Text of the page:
Alien life in the universe could be close to home, swimming around in Europa's ocean.
The idea has been floating around scientific minds for more than a decade: beneath the icy surface of the Jovian moon could slosh a deep, wide ocean with the perfect environment for life to develop.
The thought is so compelling that NASA has lobbied Congress for 15 years for money to send an expedition to Jupiter's moon and finally procured the funds in 2016 – just in time to test a new study, published Tuesday in the journal Geophysical Research Letters, that offers a compelling new reason why Europa could be a good place for life.
Essentially, NASA scientists have modeled the proposed ocean and found Europa's ability to produce oxygen and hydrogen is comparable to Earth's, a sign that the moon could have available energy for life. And the method of producing that oxygen and hydrogen could be totally different from the process on Earth.
"We predict that Europa's large and persistent chemical fluxes of oxygen and hydrogen.... could balance in a way that is unique among potentially habitable icy worlds in the solar system," researchers write in the study. "For this reason, Europa may have favored the origin and evolution of life."
Since the Galileo spacecraft (1995 - 2003) first detected evidence of an under-the-surface ocean on Europa, debates have raged over whether that ocean would be habitable. At the root of that debate is whether Europa has the right ratio of chemicals to "power biological processes," as NASA states in the press release.
On Earth, the process behind getting the right chemical balance for life relies heavily on volcanic hydrothermal activity – so much so that previous researchers have speculated volcanism is a precursor for a habitable environment in Europa's ocean, as Steve Vance, lead author of the study and planetary scientist at NASA's Jet Propulsion Laboratory, explained in the press release.
But Europa may be able to do it without the volcanic activity, according to the study.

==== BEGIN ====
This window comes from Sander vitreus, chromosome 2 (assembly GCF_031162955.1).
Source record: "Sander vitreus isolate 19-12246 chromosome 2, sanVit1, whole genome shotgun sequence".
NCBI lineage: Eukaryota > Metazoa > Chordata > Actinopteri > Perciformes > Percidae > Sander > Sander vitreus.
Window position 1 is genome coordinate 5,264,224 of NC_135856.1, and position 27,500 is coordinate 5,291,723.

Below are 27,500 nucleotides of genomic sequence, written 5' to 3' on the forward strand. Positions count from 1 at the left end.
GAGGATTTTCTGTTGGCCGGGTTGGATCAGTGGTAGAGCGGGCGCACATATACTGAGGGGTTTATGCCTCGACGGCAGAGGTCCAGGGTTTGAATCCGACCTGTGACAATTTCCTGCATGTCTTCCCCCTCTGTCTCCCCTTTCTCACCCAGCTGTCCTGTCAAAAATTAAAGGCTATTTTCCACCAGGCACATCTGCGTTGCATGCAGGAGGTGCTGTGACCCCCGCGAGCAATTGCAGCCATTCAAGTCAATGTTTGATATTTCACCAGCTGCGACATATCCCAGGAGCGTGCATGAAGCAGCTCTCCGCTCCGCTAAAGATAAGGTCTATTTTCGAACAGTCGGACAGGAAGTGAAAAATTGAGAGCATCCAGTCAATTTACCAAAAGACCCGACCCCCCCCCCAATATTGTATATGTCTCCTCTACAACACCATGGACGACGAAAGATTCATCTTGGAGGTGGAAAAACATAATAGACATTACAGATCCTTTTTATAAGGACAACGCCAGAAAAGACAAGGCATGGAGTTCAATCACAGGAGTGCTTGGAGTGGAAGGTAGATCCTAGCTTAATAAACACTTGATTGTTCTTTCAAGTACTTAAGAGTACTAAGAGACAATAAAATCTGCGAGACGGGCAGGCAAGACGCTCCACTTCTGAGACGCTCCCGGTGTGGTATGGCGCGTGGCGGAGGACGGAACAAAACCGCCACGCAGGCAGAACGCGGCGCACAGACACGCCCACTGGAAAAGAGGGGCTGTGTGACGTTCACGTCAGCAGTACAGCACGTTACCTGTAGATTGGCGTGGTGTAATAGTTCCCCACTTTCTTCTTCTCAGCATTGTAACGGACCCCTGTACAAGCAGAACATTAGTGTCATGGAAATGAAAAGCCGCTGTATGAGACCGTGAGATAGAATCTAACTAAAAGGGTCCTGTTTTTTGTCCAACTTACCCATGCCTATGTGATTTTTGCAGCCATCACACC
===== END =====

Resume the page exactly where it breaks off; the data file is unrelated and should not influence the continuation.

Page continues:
To determine its viability, the researchers addressed the hydrogen-oxygen ratio. Oxygen is the easy part of the equation. Europa is close enough to Jupiter to be "bathed" in radiation, according to the press release. The radiation is able to split apart the molecules in the ice abundant on the surface of the moon and produce oxidants, oxygen, and other chemical compounds capable of reacting with hydrogen. The oxidants could then be carried by the surface into the ocean below.
Finding hydrogen and other chemicals without volcanic activity was trickier. Dr. Vance and his team of researchers drew on data that suggests Europa's rocky interior, below the ice, could be more Earth-like than typically expected.
"We're studying an alien ocean using methods developed to understand the movement of energy and nutrients in Earth's own systems," Vance said.
When saltwater and rock make contact, they have a small chemical reaction called serpentinization that produces hydrogen. The researchers calculated how much hydrogen could be produced through this process, factoring in that cracks in Europa's rocky crust would open over time, exposing more fresh rock to produce hydrogen.
On Earth, fractures in the oceanic crust can penetrate 3 to 4 miles deep, but on Europa, estimates place those fractures at up to 15 miles deep.
The end result: a ratio of oxygen production roughly 10 times higher than hydrogen, very similar to Earth, meaning Europa very likely has all the necessary components for an environment suited to life.
"The oxidants from the ice are like the positive terminal of a battery, and the chemicals from the seafloor, called reductants, are like the negative terminal. Whether or not life and biological processes complete the circuit is part of what motivates our exploration of Europa," said Kevin Hand, a planetary scientist at JPL who co-authored the study.
NASA is currently planning on launching a probe to explore Europa in the 2020's.